The disproportionate impact of COVID-19 isn’t exclusive to the black community. But the daily reports about the inequities and challenges that black people are facing across the spectrum almost makes it seem that way. Now, black social workers are speaking out about their experiences on the front lines as they do their work.
In an exclusive interview with NBC, Michael Guynn, a social worker in Los Angeles, and Dr. Tanya Smith Brice, a national relations co-chair of the National Association of Black Social Workers (NABSW), shared what it has been like serving people in the midst of the crisis and the professional and personal toll it is having on them.
As social distancing pushes the nation to go digital, how social workers show up and engage with their clients has changed. And for black social workers, NBC’s report highlighted the unique stressors that they face.
“We are now at high risk while also being the helpers. We can become our clients so quickly,” Dr. Brice told NBC.
“The big issue that black social workers are having to contend with is the devastation happening in our communities,” said Brice, who also serves as the dean of the College of Professional Studies at Bowie State University in Bowie, Maryland.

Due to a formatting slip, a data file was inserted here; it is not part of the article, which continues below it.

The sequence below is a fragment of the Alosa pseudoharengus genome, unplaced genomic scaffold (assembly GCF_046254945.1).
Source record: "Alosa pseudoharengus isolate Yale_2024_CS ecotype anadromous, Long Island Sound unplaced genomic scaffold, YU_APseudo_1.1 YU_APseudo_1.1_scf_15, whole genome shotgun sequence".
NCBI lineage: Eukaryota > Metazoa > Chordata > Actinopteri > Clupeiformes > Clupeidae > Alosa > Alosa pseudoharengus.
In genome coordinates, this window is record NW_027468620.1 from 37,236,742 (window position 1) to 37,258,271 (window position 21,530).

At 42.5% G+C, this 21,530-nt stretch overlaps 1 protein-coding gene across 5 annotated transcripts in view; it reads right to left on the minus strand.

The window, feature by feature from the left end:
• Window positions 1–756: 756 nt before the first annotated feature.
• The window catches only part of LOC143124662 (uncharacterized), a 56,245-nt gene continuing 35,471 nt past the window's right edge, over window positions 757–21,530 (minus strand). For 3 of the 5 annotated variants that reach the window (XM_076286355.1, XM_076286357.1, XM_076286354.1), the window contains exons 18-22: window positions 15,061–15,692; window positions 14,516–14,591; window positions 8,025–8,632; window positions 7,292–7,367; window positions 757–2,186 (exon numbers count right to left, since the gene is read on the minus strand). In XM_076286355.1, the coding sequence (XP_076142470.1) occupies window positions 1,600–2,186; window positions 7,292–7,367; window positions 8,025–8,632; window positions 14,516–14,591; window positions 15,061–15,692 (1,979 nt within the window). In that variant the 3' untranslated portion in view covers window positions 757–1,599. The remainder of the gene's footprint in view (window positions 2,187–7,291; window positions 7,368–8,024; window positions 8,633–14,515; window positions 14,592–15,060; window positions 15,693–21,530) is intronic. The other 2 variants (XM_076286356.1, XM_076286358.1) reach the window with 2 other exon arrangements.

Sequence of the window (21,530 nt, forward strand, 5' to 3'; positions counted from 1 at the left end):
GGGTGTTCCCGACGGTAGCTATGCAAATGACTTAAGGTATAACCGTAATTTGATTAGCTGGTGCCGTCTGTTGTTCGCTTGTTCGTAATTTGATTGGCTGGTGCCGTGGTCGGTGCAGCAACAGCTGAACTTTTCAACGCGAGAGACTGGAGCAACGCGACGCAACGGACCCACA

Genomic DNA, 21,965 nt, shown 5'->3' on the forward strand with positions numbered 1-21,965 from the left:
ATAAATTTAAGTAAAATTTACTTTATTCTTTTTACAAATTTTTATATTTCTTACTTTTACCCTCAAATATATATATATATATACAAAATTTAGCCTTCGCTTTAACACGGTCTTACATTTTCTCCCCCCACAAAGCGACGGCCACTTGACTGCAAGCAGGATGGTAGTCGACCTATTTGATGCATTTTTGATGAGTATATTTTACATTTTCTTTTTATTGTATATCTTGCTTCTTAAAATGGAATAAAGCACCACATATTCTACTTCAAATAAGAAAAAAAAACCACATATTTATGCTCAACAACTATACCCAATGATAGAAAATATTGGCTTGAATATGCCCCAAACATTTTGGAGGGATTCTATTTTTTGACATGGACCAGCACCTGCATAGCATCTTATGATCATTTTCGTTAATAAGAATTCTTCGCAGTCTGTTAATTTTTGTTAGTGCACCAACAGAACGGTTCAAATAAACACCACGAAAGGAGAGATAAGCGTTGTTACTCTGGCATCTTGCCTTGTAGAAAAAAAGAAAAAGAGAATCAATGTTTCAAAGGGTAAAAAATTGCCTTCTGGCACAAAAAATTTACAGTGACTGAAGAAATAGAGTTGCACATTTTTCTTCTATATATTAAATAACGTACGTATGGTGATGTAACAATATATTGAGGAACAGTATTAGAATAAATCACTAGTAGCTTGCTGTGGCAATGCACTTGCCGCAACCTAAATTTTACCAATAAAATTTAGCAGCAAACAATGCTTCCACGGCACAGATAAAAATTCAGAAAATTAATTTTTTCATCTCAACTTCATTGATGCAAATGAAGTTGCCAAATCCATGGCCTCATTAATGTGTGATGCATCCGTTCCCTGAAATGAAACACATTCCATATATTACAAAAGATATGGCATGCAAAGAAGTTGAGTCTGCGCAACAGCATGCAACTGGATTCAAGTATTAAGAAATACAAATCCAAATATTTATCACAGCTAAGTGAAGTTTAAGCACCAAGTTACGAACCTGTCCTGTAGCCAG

Dr. Brice went on to express the importance of advocating for equal healthcare access as it relates to black people getting tested for COVID-19 and the government doing its part to make sure that it happens.
“We have to put pressure on our local governments to protect our workers and to protect our community,” Brice said. “That is done by a number of means — reaching out — which we can’t do now, so calling offices of mayors, city councils and the state legislature. We have to galvanize our communities to speak out.”
In response to the dire needs of people on the West Coast, Guynn who serves as the president of the Los Angeles chapter of the NABSW, shared that all is not lost but there is much work to do.
Many social workers in the black community, their candles are burning on both sides. In June, Guynn plans to host a virtual healing circle for black social workers.
“I want us to come out of this better than when we started, before the pandemic — maybe be stronger and more connected when this is over,” Guynn told NBC.
“It’s frustrating that we have always known and seen the inequities in health services, but then this pandemic comes and suddenly we hear, ‘Oh, we have inequities.'”
To read more about how COVID-19 is impacting the black community, click here.